“Woman, what does this have to do with me?  My hour has not yet come.”  Many biblical commentators have taken this verse and lead many to believe that Jesus is disrespecting his own mother, others would like us to believe that Jesus is no respecter of Women.  Neither of these is true, of course, and it is only our own cultural biases, narrow-minded selfish reading’s into that would lead us to believe these things.  Instead let us understand that Jesus, fully aware of His vocation as Savior of the Human race, fully aware of His Spiritual Gifts addresses Mary not as His mother or a friend but as His precious child.  Had Mary forgotten Gabriels words to Joseph, had Joseph not fulfilled his vocation as a Husband and told Mary these things?  Dear friends have you, in your sin, forgotten to words of Gabriel to Joseph in Matthews Gospel?  “She will bear a son, and you shall call his name Jesus, for he will save his people from their sins.”     And to this end… since there were none there that day, including Mary and the Disciples, who believed Jesus to be the Messiah, Jesus sets in motion one of the greatest teaching moments in His entire ministry, Water would be turned to wine, but my friends as St. John has told us; “You will see greater things than these.”  Do not settle dear friends on Jesus the miracle worker, do not be enamored by the greatness of the feats this blessed day in Cana for greater things shall come to pass and it is this that Mary comes to realize again.

Mary, the blessed Woman, the child of God has an epiphany!  She is moved, shaken from her earthly desires, to words that no sinner can speak without the Holy Spirit; “Do whatever he tells you.”  Huh!?  We’re quite a bit like Mary aren’t we?  Concerned, needing to feel wanted and needed, not wanting to experience hardships and trials.  Like Mary who approaches Jesus as the task master, we too address the Lord God, with pithy and selfish desires, desires not for others but for ourselves, desires that we want fulfilled by the god who notices good behavior and pious works and distributes rewards accordingly.  We’re like Mary in her unbelief and by the grace of God we are like Mary in her repentance and forgiveness, we’re like Mary in the gifts that God gives and all the attendant secondary results.  You see, Jesus wasn’t there that day to change water into wine, Jesus was there that day as the called servant of God, God Himself, in order that those who were there that day, might behold the husband of all Mankind, the great provider and protector, the great forgiver and merciful husband who forgives us, his sinful bride who chases after the creature comforts of this world while placing our neighbors behind us, He, the great Bridegroom, comes to show us that even though we are faithless, unable to have 100% faith, 100% of the time, that He is the One that Paul speaks of, the Lord, the possessor of all Good gifts, the Faithful One, seeking to remind us of who we are and in the process providing all that we need for this body and life.  You see, we have it backwards, we insist on having things in order before meeting God, but God demonstrates to us today, that He is here because in Him there is order, there is meaning, there is purpose and there is life eternal.  Mary, was awakened by the simple reminder of who she was… not Jesus’ mom but Jesus (True God’s) beloved child.  So it is with us.  This is the blessing of Epiphany, that we His beloved, His bride, His Church might see Christ for who He is… the Messiah.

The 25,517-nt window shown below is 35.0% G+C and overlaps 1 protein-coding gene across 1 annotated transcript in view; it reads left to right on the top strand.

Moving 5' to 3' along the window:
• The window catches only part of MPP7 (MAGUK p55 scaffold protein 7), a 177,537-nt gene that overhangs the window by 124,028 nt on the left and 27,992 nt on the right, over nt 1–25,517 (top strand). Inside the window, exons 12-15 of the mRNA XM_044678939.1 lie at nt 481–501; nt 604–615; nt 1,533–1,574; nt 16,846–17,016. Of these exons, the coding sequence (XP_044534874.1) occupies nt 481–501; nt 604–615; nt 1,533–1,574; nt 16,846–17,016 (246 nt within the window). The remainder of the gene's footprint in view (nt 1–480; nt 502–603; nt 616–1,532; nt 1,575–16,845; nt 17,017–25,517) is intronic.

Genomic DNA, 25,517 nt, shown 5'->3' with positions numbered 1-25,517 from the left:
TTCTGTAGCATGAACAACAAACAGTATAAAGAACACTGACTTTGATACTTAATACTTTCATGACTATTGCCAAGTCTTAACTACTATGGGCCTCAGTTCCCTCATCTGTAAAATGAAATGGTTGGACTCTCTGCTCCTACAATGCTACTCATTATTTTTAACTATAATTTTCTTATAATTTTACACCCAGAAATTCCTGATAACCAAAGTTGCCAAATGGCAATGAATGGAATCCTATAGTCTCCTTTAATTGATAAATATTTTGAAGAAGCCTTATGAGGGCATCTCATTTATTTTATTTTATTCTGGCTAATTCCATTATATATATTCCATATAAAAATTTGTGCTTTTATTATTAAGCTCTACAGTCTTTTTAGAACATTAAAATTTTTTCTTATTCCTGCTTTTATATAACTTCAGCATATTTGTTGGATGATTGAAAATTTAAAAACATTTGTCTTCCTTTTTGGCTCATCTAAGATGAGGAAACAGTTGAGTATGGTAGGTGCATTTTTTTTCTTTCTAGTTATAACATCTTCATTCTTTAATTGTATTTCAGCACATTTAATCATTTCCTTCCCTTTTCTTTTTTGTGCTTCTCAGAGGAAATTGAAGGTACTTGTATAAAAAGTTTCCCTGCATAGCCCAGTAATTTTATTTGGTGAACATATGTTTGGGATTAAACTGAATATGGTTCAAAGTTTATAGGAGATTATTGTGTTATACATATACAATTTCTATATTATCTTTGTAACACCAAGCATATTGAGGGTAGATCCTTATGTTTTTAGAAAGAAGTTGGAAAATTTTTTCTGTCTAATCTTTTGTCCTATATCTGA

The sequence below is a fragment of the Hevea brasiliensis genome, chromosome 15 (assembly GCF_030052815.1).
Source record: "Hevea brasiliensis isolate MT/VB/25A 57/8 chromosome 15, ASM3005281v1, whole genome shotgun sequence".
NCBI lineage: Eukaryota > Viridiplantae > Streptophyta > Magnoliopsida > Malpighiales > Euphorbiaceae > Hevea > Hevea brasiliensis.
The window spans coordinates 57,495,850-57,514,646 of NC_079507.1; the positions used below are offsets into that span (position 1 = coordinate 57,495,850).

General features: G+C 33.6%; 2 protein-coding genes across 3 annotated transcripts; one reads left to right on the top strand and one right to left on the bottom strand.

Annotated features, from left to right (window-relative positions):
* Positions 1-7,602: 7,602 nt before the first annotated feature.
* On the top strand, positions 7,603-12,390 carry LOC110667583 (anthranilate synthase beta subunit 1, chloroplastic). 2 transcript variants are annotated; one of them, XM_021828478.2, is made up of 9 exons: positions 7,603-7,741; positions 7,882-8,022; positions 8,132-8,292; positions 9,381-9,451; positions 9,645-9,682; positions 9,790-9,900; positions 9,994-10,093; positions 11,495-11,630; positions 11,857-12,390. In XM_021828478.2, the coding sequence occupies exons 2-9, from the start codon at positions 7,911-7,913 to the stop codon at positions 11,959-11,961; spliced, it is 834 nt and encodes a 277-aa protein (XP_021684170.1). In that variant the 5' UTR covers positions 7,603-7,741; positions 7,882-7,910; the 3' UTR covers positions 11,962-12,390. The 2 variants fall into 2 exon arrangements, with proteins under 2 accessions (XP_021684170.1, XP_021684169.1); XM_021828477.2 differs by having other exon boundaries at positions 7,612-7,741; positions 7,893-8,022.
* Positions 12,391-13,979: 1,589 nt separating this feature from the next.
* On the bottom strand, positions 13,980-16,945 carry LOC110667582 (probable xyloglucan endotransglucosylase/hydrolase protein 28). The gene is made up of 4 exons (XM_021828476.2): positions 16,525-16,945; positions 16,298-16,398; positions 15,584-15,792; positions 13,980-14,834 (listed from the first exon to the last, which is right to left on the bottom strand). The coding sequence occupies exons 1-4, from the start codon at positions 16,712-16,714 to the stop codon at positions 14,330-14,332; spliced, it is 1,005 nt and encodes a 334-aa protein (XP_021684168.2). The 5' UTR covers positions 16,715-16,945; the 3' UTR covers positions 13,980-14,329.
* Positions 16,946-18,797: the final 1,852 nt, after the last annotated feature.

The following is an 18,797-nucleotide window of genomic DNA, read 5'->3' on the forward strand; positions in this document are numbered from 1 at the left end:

Pastor Adam DeGroot
Pinnacle Lutheran Church
Rochester, NY 14623